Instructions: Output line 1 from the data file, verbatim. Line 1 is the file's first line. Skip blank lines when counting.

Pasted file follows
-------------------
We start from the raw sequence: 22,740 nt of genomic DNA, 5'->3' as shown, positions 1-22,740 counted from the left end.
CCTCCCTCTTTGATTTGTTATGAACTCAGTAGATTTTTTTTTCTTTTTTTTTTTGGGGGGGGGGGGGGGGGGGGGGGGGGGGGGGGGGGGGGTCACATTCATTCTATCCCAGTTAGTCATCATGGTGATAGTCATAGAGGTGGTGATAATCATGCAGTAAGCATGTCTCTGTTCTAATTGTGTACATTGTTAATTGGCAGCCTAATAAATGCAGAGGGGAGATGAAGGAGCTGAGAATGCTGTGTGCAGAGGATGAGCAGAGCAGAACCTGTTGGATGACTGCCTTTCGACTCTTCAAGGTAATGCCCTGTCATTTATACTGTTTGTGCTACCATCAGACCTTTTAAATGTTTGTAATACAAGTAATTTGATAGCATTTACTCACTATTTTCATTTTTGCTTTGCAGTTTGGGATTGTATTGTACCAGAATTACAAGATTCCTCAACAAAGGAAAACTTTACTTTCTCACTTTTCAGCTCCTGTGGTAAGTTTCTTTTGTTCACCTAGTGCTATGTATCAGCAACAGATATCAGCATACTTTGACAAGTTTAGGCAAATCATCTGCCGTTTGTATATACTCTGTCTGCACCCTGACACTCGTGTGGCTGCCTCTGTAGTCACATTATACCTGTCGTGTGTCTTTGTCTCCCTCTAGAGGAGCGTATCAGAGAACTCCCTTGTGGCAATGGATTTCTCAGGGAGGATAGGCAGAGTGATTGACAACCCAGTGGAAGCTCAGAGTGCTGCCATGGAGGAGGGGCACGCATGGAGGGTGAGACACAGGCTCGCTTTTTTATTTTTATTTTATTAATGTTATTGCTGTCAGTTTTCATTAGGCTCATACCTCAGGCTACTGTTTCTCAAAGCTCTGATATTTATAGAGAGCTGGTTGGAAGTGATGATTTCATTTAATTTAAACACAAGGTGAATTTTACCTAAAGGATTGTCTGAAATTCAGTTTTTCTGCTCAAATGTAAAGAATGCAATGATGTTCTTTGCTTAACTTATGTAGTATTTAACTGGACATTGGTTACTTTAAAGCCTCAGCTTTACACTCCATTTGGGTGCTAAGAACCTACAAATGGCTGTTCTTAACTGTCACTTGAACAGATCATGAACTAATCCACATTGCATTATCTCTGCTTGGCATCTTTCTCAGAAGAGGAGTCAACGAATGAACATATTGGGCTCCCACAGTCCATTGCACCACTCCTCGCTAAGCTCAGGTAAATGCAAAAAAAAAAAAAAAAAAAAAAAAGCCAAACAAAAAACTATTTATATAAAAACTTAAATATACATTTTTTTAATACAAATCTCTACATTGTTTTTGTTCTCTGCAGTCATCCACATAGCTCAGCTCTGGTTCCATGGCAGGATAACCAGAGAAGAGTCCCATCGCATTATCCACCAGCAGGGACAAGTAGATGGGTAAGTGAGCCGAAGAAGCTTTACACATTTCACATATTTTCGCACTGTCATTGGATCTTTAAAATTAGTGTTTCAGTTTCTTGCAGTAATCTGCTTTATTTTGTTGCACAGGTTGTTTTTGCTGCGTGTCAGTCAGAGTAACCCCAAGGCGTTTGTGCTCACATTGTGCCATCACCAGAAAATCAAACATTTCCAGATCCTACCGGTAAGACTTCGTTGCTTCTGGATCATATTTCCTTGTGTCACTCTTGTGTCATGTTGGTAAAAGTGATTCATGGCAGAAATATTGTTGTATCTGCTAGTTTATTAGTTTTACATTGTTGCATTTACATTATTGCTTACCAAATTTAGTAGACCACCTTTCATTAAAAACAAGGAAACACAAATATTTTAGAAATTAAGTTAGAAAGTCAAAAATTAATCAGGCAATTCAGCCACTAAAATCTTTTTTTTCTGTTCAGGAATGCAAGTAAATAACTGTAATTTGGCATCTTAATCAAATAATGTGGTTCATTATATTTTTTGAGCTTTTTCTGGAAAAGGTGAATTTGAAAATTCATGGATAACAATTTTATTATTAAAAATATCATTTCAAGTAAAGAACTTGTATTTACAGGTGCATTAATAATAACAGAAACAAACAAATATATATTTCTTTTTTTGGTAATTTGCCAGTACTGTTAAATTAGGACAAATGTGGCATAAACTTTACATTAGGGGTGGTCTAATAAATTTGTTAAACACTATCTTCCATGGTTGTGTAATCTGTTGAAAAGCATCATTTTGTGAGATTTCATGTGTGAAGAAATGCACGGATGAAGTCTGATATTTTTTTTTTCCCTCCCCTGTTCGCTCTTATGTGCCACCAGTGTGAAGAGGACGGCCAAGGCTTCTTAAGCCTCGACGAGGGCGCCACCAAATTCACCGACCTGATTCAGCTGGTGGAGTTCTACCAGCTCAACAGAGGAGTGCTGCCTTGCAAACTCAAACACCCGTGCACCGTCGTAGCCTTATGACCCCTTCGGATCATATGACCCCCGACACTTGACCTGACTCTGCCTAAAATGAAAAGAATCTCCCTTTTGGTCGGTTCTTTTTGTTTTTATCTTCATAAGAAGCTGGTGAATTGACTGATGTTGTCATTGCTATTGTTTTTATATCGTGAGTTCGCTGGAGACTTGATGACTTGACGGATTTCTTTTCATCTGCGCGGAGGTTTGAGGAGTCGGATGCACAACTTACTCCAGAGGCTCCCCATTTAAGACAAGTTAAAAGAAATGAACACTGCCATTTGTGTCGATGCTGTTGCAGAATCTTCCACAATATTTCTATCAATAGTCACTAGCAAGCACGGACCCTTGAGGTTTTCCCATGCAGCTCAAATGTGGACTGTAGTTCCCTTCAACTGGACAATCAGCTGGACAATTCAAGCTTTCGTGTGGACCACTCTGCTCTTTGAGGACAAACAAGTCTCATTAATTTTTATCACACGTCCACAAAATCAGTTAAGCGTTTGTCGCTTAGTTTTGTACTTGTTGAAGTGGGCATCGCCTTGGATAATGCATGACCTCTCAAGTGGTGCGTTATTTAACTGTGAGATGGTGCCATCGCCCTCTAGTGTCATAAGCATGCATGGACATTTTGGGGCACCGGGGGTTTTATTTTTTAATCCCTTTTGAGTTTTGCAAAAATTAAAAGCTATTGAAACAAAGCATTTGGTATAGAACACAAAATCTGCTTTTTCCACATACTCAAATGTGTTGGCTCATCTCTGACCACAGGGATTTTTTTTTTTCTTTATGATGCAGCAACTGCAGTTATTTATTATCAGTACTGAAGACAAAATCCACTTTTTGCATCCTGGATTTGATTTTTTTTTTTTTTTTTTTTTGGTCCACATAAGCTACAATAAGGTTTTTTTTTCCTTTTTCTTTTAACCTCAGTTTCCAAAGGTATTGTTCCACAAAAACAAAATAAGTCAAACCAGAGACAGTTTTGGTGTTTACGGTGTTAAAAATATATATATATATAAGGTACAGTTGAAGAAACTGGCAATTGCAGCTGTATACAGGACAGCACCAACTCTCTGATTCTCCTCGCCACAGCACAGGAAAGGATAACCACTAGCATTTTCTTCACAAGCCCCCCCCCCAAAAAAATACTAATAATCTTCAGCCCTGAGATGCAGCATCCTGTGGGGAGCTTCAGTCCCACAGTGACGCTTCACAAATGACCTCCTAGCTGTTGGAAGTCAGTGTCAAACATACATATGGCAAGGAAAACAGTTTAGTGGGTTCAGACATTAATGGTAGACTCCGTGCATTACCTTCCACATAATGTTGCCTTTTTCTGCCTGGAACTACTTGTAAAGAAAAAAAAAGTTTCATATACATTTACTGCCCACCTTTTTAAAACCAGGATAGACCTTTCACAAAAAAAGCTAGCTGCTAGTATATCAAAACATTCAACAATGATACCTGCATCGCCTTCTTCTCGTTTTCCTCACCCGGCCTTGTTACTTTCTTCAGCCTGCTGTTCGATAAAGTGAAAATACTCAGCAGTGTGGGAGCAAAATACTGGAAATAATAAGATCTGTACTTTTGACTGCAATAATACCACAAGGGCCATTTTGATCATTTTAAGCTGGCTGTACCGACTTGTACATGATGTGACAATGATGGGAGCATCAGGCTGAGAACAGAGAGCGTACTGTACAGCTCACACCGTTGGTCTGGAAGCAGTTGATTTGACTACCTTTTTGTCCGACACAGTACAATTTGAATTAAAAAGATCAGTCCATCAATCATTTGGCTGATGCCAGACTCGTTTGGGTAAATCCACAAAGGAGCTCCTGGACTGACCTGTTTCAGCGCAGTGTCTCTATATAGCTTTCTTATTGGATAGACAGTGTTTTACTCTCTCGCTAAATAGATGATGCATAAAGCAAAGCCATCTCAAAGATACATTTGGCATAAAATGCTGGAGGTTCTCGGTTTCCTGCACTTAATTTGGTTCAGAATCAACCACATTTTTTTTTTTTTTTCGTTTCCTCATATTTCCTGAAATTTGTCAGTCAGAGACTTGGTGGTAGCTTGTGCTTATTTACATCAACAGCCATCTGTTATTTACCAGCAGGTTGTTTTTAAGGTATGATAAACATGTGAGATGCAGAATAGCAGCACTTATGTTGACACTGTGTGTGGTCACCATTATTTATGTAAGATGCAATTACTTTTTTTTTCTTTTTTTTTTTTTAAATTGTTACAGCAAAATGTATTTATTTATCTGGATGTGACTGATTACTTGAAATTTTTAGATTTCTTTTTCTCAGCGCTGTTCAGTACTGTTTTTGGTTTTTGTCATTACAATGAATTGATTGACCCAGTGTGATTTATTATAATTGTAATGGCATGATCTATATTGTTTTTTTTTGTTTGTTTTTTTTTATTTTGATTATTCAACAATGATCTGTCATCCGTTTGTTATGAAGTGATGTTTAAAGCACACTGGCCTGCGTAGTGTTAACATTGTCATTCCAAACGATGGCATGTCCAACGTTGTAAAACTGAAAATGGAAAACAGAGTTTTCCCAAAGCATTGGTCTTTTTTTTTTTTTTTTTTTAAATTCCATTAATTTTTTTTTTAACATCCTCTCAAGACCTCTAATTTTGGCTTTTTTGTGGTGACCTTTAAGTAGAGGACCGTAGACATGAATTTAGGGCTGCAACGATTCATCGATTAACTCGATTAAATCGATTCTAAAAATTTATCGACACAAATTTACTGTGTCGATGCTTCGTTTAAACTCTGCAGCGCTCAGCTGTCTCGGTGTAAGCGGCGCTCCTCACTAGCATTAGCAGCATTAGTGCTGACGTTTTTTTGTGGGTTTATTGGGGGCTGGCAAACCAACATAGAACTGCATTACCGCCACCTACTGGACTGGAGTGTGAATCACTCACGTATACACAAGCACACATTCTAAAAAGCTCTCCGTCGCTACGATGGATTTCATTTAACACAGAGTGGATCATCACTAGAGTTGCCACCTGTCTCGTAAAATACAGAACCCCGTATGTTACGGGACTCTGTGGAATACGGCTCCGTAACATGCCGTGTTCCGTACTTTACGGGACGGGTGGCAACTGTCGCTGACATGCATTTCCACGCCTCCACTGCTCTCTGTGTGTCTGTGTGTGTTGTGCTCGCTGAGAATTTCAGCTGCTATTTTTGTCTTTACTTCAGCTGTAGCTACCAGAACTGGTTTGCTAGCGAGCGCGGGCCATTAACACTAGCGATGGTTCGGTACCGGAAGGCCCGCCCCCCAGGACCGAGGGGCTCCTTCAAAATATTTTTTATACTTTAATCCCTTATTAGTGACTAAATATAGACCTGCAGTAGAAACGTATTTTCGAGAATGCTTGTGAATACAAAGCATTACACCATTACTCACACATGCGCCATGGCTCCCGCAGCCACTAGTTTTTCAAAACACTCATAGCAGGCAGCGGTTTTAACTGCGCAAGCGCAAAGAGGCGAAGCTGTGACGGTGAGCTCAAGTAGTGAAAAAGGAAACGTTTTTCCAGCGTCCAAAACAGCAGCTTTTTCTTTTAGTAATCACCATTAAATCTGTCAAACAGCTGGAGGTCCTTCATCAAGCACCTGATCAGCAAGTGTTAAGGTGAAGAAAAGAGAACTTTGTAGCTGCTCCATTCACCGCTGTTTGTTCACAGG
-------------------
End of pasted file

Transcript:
We start from the raw sequence: 22,740 nt of genomic DNA, 5'->3' as shown, positions 1-22,740 counted from the left end.